The paper surveys almost fifty women-authored texts of the 1790s, asking what they reveal about the gendering of space in elite houses, about the meaning of buildings and landscapes for women and about women's aesthetic preferences. They imply that elite houses had largely ungendered public, private and intermediate spaces. Castles had negative meanings for women, but not ‘olden time’ houses; there was some disapproval of exclusionary landscapes and an idealisation of country life (but not for hunting) and of rural cottages (but not rural villas). A neoclassical aesthetic was endorsed by women writers alongside sensibility and the picturesque.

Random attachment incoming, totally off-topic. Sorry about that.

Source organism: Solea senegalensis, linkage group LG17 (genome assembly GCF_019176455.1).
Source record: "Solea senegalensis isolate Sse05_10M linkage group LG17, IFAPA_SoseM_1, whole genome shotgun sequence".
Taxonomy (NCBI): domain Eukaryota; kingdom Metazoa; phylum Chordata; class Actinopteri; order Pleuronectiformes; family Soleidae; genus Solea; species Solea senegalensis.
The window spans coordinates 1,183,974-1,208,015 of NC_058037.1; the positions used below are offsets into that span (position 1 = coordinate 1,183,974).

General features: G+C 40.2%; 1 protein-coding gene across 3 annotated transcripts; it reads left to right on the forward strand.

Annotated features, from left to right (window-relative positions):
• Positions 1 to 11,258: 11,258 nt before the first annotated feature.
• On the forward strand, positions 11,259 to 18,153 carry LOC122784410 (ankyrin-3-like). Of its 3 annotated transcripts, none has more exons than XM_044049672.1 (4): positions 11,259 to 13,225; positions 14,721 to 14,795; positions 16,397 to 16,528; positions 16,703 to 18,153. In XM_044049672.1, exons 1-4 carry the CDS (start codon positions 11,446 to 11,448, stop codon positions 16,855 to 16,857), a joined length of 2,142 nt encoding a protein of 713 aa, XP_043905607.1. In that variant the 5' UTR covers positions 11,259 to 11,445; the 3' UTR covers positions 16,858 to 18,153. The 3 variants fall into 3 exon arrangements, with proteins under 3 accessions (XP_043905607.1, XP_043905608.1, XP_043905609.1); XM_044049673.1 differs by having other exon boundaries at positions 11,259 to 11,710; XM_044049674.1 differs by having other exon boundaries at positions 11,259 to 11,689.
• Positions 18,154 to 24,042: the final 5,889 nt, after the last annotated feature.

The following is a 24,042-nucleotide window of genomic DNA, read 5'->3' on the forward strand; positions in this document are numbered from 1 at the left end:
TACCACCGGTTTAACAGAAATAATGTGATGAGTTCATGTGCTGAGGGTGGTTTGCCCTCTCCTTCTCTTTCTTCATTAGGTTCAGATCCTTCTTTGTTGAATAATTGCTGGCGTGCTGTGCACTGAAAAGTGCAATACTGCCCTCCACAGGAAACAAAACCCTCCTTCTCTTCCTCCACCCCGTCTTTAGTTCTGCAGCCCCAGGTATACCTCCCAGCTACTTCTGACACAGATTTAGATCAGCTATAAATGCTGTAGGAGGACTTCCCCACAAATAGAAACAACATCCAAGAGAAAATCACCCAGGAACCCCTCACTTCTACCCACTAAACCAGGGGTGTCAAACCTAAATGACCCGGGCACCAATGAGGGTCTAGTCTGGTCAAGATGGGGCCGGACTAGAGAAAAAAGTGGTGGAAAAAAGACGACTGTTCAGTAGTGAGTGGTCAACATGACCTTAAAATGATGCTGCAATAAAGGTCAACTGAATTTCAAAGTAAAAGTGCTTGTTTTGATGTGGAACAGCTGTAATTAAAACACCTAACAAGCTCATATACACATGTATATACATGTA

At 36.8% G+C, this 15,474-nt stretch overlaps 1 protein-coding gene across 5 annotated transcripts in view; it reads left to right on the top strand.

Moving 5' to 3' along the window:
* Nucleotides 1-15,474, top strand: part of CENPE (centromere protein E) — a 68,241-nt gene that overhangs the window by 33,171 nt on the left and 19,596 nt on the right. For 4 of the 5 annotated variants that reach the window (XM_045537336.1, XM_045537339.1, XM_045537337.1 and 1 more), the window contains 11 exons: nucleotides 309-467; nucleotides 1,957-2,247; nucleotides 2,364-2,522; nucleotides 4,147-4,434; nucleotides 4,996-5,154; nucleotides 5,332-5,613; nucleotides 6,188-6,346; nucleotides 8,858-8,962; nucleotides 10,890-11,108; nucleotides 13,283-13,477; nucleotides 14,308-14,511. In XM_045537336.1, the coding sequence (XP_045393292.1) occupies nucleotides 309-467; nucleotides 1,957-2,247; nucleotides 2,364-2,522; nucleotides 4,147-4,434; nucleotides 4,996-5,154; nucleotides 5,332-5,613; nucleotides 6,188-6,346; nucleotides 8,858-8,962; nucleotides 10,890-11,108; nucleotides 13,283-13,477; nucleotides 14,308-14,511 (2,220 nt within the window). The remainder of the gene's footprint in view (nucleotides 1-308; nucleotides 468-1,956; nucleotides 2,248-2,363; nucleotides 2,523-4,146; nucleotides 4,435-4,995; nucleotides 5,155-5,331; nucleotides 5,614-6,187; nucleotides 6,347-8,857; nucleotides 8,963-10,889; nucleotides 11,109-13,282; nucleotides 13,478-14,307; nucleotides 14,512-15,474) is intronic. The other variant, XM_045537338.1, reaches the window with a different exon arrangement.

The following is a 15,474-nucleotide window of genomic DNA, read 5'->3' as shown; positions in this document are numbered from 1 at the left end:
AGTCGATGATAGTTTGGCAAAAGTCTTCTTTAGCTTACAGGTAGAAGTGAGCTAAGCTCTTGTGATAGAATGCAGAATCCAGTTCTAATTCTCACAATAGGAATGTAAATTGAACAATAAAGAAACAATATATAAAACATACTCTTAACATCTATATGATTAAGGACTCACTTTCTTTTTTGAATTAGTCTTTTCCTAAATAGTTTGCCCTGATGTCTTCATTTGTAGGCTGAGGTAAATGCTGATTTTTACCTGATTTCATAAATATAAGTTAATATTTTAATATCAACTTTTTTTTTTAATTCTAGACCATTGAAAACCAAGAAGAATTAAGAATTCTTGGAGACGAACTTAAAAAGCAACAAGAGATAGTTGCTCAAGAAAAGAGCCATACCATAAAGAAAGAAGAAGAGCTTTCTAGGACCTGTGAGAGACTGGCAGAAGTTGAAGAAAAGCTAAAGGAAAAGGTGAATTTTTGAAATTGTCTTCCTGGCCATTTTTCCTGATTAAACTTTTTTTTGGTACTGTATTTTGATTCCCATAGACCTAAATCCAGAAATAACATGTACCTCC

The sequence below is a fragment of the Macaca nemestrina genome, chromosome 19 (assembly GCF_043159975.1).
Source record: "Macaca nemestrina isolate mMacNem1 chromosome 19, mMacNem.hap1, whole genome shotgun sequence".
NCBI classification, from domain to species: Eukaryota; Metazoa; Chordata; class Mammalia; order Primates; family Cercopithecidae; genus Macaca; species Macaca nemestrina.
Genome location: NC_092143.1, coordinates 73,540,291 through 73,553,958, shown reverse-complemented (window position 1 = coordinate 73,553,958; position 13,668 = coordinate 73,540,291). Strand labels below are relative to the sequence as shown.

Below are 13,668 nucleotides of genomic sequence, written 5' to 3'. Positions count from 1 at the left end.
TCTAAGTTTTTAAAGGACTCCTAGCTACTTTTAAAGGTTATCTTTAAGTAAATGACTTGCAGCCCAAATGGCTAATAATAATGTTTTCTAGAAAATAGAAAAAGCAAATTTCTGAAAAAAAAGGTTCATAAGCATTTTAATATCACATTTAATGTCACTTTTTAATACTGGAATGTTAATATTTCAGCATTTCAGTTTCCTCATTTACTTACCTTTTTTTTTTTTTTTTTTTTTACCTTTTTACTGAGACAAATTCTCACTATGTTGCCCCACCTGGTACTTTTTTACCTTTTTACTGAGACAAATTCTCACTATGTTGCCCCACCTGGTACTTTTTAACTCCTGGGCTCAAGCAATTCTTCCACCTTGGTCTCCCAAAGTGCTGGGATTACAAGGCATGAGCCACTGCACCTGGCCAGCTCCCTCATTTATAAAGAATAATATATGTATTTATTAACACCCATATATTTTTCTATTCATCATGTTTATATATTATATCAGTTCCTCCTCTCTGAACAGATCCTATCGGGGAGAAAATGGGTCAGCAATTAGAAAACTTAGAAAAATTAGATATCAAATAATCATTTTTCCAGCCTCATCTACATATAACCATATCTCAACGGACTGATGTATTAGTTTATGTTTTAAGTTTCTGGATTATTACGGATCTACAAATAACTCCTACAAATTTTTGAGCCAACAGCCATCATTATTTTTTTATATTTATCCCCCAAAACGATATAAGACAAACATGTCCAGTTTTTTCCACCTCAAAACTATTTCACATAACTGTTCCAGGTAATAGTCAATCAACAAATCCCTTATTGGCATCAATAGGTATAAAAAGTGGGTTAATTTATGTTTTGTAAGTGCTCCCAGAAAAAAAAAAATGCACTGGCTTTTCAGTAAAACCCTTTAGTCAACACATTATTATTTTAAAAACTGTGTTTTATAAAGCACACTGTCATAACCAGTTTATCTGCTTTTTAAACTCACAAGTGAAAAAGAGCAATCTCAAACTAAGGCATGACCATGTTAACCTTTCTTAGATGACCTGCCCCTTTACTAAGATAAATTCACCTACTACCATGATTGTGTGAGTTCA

Email your librarian or administrator to recommend adding this journal to your organisation's collection.